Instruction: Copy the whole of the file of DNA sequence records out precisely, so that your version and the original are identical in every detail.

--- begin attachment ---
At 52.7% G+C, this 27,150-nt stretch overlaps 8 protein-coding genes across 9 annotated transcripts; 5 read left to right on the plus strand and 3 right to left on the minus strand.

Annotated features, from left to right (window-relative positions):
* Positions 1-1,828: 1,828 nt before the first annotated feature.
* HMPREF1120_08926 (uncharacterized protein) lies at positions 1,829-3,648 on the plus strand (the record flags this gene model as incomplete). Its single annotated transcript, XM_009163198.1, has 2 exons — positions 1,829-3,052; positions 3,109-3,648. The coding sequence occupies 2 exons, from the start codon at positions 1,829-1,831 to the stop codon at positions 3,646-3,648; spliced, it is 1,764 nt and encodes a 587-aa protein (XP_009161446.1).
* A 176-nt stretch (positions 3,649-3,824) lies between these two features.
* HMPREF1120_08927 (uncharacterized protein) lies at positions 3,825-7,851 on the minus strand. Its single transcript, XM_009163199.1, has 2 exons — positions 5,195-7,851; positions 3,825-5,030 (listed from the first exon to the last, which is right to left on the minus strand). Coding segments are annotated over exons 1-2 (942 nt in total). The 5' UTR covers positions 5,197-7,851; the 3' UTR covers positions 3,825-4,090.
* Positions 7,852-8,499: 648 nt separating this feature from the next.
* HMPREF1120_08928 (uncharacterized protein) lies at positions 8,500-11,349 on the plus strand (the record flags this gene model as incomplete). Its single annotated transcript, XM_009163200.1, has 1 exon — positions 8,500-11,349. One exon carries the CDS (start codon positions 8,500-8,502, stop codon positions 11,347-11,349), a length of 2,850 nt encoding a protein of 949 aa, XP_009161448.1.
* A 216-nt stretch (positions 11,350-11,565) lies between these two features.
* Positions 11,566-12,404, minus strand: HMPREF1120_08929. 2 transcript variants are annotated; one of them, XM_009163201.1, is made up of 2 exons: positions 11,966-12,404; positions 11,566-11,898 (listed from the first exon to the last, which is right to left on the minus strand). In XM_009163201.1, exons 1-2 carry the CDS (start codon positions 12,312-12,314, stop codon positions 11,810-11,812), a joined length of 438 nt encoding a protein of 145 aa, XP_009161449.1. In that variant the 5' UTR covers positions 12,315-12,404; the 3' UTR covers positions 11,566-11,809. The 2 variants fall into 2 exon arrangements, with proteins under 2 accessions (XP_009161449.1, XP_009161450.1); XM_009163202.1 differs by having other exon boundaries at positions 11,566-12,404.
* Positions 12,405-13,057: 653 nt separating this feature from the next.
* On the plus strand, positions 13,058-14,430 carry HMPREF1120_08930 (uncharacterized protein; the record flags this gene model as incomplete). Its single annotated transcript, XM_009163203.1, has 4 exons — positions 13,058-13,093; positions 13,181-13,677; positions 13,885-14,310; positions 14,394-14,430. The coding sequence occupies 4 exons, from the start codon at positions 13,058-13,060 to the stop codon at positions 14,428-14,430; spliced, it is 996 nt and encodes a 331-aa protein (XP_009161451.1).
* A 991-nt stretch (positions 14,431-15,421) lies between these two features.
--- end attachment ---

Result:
At 52.7% G+C, this 27,150-nt stretch overlaps 8 protein-coding genes across 9 annotated transcripts; 5 read left to right on the plus strand and 3 right to left on the minus strand.

Annotated features, from left to right (window-relative positions):
* Positions 1-1,828: 1,828 nt before the first annotated feature.
* HMPREF1120_08926 (uncharacterized protein) lies at positions 1,829-3,648 on the plus strand (the record flags this gene model as incomplete). Its single annotated transcript, XM_009163198.1, has 2 exons — positions 1,829-3,052; positions 3,109-3,648. The coding sequence occupies 2 exons, from the start codon at positions 1,829-1,831 to the stop codon at positions 3,646-3,648; spliced, it is 1,764 nt and encodes a 587-aa protein (XP_009161446.1).
* A 176-nt stretch (positions 3,649-3,824) lies between these two features.
* HMPREF1120_08927 (uncharacterized protein) lies at positions 3,825-7,851 on the minus strand. Its single transcript, XM_009163199.1, has 2 exons — positions 5,195-7,851; positions 3,825-5,030 (listed from the first exon to the last, which is right to left on the minus strand). Coding segments are annotated over exons 1-2 (942 nt in total). The 5' UTR covers positions 5,197-7,851; the 3' UTR covers positions 3,825-4,090.
* Positions 7,852-8,499: 648 nt separating this feature from the next.
* HMPREF1120_08928 (uncharacterized protein) lies at positions 8,500-11,349 on the plus strand (the record flags this gene model as incomplete). Its single annotated transcript, XM_009163200.1, has 1 exon — positions 8,500-11,349. One exon carries the CDS (start codon positions 8,500-8,502, stop codon positions 11,347-11,349), a length of 2,850 nt encoding a protein of 949 aa, XP_009161448.1.
* A 216-nt stretch (positions 11,350-11,565) lies between these two features.
* Positions 11,566-12,404, minus strand: HMPREF1120_08929. 2 transcript variants are annotated; one of them, XM_009163201.1, is made up of 2 exons: positions 11,966-12,404; positions 11,566-11,898 (listed from the first exon to the last, which is right to left on the minus strand). In XM_009163201.1, exons 1-2 carry the CDS (start codon positions 12,312-12,314, stop codon positions 11,810-11,812), a joined length of 438 nt encoding a protein of 145 aa, XP_009161449.1. In that variant the 5' UTR covers positions 12,315-12,404; the 3' UTR covers positions 11,566-11,809. The 2 variants fall into 2 exon arrangements, with proteins under 2 accessions (XP_009161449.1, XP_009161450.1); XM_009163202.1 differs by having other exon boundaries at positions 11,566-12,404.
* Positions 12,405-13,057: 653 nt separating this feature from the next.
* On the plus strand, positions 13,058-14,430 carry HMPREF1120_08930 (uncharacterized protein; the record flags this gene model as incomplete). Its single annotated transcript, XM_009163203.1, has 4 exons — positions 13,058-13,093; positions 13,181-13,677; positions 13,885-14,310; positions 14,394-14,430. The coding sequence occupies 4 exons, from the start codon at positions 13,058-13,060 to the stop codon at positions 14,428-14,430; spliced, it is 996 nt and encodes a 331-aa protein (XP_009161451.1).
* A 991-nt stretch (positions 14,431-15,421) lies between these two features.